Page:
Adriana Louise:
The ironic part about watching myself last night and all of them saying, ???You look like a seasoned performer,??? and a professional. And, they've been saying that and I haven't been on a stage in like three years. And prior to that, I hadn't performed in front of an audience nearly that big at all since at my high school. So it was pretty big to me.

I hadn't been on a stage and it was the first time my boyfriend had seen me perform on a stage and we've been together for two years. And yes, I hope I brought it well and America liked it and people liked it. But yes, my thing is the second I got on stage, I don't know what happened. All the sudden it's like I walk out, get into it, and I bring some energy to it you know. And yes, that's so you can see a lot of energy on stage for me.

Question:
MacKenzie, you said what you went through health wise really sort of motivated you to come out for the show. That you weren't really big into taking risks before this. Can you tell us a little bit more about how that sort of has changed your life?

MacKenzie Bourg:
Yes. Whenever I overcame the whole sickness, I just realized that you know you truly have to seize the day and that you know no day is ever guaranteed. And I just thought that if I don't do it now, when will I do it? So I decided to take the chance to come out for the show and it worked out for the best.

Question:
Julio, were you concerned that your genre of music might limit you when it comes time for the battle round?

Julio Cesar Castillo:
I haven't really put much thought into that. I kind of just wanted to take it one step at a time, especially since it was surprising for me to even get this far. But I just knew that my genre of music can become an advantage for me just because I don't feel like any other artist on this show has seen that genre of music. But no, I don't think of it as a weakness but more as something I could use towards my advantage.

Question:
MacKenzie, when you were compared to both Harry Potter and Justin Bieber, you seemed a little more excited about the Harry Potter comparison. Could you maybe go into that a bit?

MacKenzie Bourg:
Sure. I mean don't get me wrong. I mean I would love the 25 million fans, the sold out arenas, and the plethora of currency, but I mean deep down I want my own thing musically. I want people to recognize me for me. And Harry Potter, I mean it's a fictional movie character who is awesome and I'd much rather be compared to a non-musician than a musician.

Question:
For all of you who had multiple turns from the chairs, I'm sure that has to be an incredibly big rush because you're sitting there thinking, ???Okay. We've got two, three, four of these people wanting me,??? and most of you probably have an idea of who you do want and some of them didn't turn around. Do you really just have to make that feeling in just an instant? And, how is that rush to make that decision, because it's going to be the decision that's going to make you or break you. What is that feeling like if you can explain it in words?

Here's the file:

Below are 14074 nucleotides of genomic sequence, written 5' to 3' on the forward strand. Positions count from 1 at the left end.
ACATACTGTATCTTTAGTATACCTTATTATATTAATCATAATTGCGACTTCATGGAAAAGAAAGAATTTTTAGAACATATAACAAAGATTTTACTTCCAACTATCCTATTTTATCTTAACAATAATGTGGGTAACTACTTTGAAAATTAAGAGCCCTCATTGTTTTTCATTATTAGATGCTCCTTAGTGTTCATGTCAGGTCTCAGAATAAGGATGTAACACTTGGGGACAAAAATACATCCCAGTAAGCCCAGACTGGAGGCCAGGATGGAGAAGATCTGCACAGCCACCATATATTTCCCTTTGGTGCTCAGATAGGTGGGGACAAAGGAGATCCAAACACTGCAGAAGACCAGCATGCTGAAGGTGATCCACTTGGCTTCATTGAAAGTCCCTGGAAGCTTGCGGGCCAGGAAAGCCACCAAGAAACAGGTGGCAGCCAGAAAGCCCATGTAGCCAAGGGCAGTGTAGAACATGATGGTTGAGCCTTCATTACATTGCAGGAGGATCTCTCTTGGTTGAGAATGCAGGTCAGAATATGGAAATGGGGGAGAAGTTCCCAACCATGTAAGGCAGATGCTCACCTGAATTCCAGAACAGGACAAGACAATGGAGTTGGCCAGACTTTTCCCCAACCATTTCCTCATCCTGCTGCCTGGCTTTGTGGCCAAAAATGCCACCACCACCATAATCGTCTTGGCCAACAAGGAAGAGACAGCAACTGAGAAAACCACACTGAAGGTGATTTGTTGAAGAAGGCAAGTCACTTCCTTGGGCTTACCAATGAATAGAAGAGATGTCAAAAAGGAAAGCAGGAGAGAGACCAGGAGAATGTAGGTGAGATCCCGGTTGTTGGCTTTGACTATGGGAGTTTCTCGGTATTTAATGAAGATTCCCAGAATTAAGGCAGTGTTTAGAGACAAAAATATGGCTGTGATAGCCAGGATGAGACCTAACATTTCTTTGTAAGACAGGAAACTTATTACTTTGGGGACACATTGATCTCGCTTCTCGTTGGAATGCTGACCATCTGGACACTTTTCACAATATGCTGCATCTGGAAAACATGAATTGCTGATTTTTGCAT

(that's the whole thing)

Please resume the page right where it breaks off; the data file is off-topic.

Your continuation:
Aquile:
That was one of the craziest feelings I've ever had in my whole life was not only having one person turn around, but then to have the decision to choose from all these superstars. It was pretty surreal. It literally was one of the hardest decisions I've ever had to make. Because, I went in really thinking that I would want to be with Christina, but then when Cee-Lo turned around and so did Adam, it kind of changed my whole mind. I kind of reevaluated the situation. So it was so difficult.

Casey Muessigmann:
I went into this thinking I was going to go Blake or Adam the whole way, and suddenly when Cee-Lo turned around looking at the different styles that these coaches have and the ways that they can help develop you as an artist, it really kind of stops you and makes you reconsider who you are and what you can actually do with your voice and your personality. It seemed like pretty obvious that I was going to go with Blake, but in all honesty what Cee-Lo said to me and the way he made me feel special about myself just by turning around and smiling at me that was a life changing moment for me.

Question:
Does it happen as instantly as we see it on TV or is there editing? Do you have more time to think or do you really have to make it split second?

Adriana Louise:
It was not edited at all. It was that quick we had to think of who we're going to choose. I was literally dumbfounded on the stage. My mind went blank. I didn't know what I was going to do. Especially like all four. All I was thinking in my mind was, ???All four? All four???? I was like overwhelmed. And I mean literally, it was just as fast as you saw. I mean in my mind I wanted Christina really badly, and that was my goal just to get her to turn around because I love her so much, and you know she was really picky. And when I saw her I was like, ???Okay. Totally. Awesome.???

And then, I heard the other coaches speak, and I was like, ???Oh, God, this sucks.??? They're all telling me great things. I was like, ???Oh, God. Now what I do???? Like I was like, yes, completely dumbfounded. And then ultimately I was like, ???You know what? Go with your gut.??? I mean Christina Aguilera just stood up for you and clapped, and the rest of the judges did too, but to me it was like, ???Oh, my God.??? The only person I saw was Christina at that moment standing for me, and I was like I have to go with her.

Question:
Casey, how you think your background as an athlete has helped you as a singer and maybe prepared you for this competition if at all?

Casey Muessigmann:
Well actually, it really has helped me, and I think everybody who's spent time around me while we were out there before the blinds will tell you that I talked about it all the time. You know, wrestling really prepared me for this because when you're on a wrestling team it's an individual sport and you have to support your teammates and make sure they're ready, and then when it's your turn you just have to step up and explode.